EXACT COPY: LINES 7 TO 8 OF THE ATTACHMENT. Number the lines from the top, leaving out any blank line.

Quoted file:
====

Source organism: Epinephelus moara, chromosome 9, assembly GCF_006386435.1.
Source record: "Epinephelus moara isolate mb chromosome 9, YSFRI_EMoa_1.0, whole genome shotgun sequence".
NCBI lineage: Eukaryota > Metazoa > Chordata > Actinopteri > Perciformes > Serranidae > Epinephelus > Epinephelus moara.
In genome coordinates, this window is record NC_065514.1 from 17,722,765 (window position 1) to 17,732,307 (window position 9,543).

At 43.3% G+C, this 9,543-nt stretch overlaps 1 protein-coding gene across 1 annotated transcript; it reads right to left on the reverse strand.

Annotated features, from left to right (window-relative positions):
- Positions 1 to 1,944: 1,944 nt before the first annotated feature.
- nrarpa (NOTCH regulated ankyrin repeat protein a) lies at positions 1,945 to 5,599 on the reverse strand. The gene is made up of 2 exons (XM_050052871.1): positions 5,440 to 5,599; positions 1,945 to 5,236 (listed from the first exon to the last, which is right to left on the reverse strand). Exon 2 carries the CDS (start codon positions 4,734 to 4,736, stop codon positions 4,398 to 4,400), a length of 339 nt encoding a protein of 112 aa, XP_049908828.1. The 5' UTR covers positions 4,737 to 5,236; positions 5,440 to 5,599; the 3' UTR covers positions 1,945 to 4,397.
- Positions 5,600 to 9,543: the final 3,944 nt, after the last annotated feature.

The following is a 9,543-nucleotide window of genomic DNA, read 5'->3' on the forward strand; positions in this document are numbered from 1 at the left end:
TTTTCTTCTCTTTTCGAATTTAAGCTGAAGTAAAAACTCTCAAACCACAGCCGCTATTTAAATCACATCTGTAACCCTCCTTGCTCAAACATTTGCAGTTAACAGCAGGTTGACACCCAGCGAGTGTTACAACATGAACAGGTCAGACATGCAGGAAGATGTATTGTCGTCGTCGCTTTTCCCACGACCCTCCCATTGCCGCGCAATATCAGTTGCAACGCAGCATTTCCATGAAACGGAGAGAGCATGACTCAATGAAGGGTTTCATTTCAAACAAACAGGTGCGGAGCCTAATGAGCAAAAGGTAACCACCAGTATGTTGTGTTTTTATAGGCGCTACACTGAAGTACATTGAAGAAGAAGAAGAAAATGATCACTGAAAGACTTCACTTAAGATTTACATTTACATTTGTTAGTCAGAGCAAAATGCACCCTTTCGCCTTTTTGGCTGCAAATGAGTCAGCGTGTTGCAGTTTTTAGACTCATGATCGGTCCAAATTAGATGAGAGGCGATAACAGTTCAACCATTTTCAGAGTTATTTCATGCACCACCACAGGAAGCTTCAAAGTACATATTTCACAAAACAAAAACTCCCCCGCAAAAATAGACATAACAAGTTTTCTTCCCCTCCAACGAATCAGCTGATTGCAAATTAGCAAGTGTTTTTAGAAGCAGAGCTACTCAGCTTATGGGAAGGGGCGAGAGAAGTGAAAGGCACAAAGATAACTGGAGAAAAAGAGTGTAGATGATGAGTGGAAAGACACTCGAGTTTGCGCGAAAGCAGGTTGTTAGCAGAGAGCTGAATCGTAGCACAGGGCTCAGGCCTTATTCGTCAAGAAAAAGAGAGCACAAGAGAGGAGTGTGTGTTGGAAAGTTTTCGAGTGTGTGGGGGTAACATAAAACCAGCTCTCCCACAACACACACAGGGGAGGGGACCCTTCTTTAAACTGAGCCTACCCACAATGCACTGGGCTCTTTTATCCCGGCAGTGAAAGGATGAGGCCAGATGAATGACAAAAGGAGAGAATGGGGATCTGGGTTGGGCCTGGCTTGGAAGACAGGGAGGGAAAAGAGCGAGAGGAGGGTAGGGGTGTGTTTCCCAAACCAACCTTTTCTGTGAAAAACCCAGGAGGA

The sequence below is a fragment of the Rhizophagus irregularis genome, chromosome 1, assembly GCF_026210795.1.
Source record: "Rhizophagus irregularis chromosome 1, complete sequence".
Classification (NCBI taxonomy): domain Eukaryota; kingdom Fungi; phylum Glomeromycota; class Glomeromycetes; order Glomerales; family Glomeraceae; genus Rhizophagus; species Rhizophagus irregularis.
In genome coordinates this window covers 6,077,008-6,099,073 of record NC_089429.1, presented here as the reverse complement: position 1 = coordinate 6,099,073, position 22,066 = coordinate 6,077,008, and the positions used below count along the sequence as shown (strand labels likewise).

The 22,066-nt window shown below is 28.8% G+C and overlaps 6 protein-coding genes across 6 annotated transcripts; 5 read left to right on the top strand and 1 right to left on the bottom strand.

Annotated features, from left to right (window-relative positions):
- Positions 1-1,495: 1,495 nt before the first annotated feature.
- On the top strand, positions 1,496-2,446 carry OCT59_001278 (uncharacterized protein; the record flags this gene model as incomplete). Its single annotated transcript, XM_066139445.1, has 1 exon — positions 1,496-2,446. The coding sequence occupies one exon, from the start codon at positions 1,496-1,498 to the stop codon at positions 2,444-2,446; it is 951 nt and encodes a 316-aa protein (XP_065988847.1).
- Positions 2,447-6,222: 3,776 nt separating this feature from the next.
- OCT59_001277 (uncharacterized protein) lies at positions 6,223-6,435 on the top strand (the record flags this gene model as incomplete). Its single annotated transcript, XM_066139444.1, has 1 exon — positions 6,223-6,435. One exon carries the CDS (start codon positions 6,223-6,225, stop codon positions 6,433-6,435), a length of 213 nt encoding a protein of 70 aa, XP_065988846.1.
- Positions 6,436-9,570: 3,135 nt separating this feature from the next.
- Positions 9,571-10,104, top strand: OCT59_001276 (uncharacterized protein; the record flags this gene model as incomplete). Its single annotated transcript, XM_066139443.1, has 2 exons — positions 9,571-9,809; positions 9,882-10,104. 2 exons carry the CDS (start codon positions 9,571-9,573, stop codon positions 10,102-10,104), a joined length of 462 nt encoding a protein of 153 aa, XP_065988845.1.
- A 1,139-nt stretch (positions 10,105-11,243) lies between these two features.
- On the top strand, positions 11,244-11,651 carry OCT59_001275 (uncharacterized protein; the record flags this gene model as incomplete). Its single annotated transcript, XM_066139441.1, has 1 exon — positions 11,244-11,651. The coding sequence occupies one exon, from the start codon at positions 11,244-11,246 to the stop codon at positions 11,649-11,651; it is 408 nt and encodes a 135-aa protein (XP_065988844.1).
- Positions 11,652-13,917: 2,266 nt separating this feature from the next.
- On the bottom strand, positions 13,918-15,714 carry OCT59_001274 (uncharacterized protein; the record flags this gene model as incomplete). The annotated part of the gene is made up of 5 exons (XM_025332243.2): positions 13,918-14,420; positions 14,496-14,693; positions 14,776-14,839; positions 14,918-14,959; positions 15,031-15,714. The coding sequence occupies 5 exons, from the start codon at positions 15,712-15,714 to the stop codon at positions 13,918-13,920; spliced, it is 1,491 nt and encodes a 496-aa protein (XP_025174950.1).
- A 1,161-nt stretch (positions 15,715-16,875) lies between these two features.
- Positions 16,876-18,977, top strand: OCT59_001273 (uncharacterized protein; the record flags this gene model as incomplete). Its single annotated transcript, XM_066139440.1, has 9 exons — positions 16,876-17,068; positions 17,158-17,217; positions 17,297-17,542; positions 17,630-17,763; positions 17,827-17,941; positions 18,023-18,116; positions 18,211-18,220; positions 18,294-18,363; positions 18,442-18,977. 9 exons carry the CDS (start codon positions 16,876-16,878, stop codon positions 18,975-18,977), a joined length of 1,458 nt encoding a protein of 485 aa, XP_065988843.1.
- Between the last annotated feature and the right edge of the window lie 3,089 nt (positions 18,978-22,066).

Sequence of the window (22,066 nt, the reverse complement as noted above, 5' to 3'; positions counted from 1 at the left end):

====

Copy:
- Positions 1 to 1,944: 1,944 nt before the first annotated feature.
- nrarpa (NOTCH regulated ankyrin repeat protein a) lies at positions 1,945 to 5,599 on the reverse strand. The gene is made up of 2 exons (XM_050052871.1): positions 5,440 to 5,599; positions 1,945 to 5,236 (listed from the first exon to the last, which is right to left on the reverse strand). Exon 2 carries the CDS (start codon positions 4,734 to 4,736, stop codon positions 4,398 to 4,400), a length of 339 nt encoding a protein of 112 aa, XP_049908828.1. The 5' UTR covers positions 4,737 to 5,236; positions 5,440 to 5,599; the 3' UTR covers positions 1,945 to 4,397.